I’ve been pondering this post for a while. It involves potentially difficult topics, significant others and the impact of my diagnosis on their lives. Shedding light on these often unspoken situations involves crossing boundaries into what happened/is happening to those people as a result of me developing cancer. There are questions of respect and privacy to consider.
Here in the UK there is minimal talk of how difficult it can be for those close to a cancer patient to deal with the words ‘cancer patient.’ The need for support is alluded to but support for exactly what is rarely verbalised. I’m not sure there is full disclosure of the extent of challenges the people near a cancer patient may find themselves facing. Having been a person nearby on more than one occasion as well as being the patient and witnessing first-hand what happens to others I’m aware very aware of the potential repercussions. The cancer butterfly effect can be extensive and it includes life-threatening / life-inhibiting illness for family and friends who suddenly find themselves thrown into a world of chaos, uncertainty and fear.
The butterfly effect is part of chaos theory so linking it to the chaos of cancer doesn’t stretch the imagination too much. The theory suggests there are sensitive dependencies on initial conditions hence a small change to those initial conditions can have a huge effect somewhere else. In theory a butterfly flapping its wings outside my window might result in a hurricane off the coast of America in a few weeks time. Cancer is no small change hence its butterfly effect can and often does have devastating impacts elsewhere.
For teenagers and young adults the reality of a close relative or friend with cancer can be extremely difficult. At a point when life ought to be fun, carefree and exciting they are suddenly forced to confront the fear associated with illness, surgery and treatment. They are also forced to consider the spectre of death. This is no way to spend such a formative part of our lives. I know because I was a teenager/young adult when my Aunt and my Mother developed cancer. I watched both go through many different, disabling and sometimes dehumanising treatments. I saw them both lose their lives and I came face to face with the violence of death when my Mother developed a pulmonary embolism. It was not peaceful. Seventeen years later the sights, sounds and smells are all still etched in my mind. It was ten years before I could set foot in the hospital where my Mother spent her final day and even now I hate going back there.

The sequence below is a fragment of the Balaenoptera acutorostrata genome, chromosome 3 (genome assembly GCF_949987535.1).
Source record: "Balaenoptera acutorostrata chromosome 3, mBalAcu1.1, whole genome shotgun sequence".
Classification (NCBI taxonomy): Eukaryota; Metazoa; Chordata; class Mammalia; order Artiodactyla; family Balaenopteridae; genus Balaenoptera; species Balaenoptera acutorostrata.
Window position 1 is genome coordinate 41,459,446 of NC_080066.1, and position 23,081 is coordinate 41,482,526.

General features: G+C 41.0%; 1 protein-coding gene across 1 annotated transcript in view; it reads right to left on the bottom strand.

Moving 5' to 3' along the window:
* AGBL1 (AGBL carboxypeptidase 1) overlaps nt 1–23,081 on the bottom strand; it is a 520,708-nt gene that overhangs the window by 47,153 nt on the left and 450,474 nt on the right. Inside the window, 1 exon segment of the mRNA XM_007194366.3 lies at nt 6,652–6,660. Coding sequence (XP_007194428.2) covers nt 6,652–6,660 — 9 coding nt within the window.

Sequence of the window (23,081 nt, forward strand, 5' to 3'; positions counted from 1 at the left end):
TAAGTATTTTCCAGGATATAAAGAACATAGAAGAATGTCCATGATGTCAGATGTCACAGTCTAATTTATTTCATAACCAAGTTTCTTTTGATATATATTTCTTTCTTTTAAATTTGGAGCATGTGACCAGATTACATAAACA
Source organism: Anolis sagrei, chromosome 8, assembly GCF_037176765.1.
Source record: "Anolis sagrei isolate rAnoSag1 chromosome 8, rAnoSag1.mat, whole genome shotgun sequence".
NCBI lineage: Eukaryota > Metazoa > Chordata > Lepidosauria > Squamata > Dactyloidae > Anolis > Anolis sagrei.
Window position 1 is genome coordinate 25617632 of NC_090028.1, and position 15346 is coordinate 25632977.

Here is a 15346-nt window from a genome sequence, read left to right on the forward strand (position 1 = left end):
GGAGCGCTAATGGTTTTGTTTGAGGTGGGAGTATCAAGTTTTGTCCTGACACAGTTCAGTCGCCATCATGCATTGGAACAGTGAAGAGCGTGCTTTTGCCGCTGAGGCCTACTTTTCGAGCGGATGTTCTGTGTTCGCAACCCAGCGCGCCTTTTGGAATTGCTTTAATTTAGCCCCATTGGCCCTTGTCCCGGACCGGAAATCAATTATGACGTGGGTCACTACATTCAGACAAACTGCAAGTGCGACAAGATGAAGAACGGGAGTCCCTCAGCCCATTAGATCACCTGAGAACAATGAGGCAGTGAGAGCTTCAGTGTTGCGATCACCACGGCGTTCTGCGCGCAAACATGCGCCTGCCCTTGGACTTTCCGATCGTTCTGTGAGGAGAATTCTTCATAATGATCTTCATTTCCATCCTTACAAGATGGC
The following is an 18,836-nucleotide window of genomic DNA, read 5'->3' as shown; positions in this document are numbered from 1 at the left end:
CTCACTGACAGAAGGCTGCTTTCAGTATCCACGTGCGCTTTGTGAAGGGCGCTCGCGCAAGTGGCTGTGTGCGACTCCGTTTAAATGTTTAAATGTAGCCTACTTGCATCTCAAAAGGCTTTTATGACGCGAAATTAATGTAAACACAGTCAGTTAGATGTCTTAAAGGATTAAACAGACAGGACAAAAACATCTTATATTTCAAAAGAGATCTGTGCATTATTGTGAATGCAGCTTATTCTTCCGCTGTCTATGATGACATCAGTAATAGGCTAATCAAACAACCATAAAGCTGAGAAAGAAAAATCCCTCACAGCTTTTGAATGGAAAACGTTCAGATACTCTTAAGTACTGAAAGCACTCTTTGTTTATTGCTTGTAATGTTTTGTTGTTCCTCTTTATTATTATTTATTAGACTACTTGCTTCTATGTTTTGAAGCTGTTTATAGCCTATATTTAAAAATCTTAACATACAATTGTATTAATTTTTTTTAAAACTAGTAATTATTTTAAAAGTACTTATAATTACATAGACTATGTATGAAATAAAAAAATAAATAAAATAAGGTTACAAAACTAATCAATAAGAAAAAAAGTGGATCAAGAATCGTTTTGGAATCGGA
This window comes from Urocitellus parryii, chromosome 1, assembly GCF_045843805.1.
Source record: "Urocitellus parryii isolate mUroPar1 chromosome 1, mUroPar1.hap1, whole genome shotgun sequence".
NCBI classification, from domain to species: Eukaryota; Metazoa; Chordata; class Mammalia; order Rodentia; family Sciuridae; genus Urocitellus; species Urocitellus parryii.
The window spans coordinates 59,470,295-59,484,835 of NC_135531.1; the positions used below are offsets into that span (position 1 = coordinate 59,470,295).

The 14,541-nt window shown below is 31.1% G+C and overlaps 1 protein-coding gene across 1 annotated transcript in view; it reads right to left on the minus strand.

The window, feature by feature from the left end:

My son has had to face similar trauma following my diagnosis. Fortunately I am not dead. Hopefully I am dying at the same rate as most other people – little by little over a period of at least another 30 years. Despite my son’s positivity, despite his seemingly mature approach and our well-reasoned suggestions that I would be fine, the cancer butterfly effect has taken a huge toll on him. He finds it difficult to come to terms with what he sees as the unfairness of it all. He asks “why you Mom?” He struggles to reconcile that “terrible things happen to kind people who don’t deserve it.” For over a year he has been plagued with nightmares, relentless images of suffering, mutilation and death. He tells me he couldn’t cope with what happened to me but didn’t want to add to my worries. He tried pretending everything was normal when life for both of us was completely surreal. After seeing him become desperately unhappy and withdrawn, referring him for counselling, witnessing his panic and hearing his concern that no-one would believe he is unwell, we finally found a Dr who understood what he’s been faced with. She diagnosed depression. My son won’t be able to reclaim the past two years of his life, or however long it takes to improve his mental health now his condition has been recognised.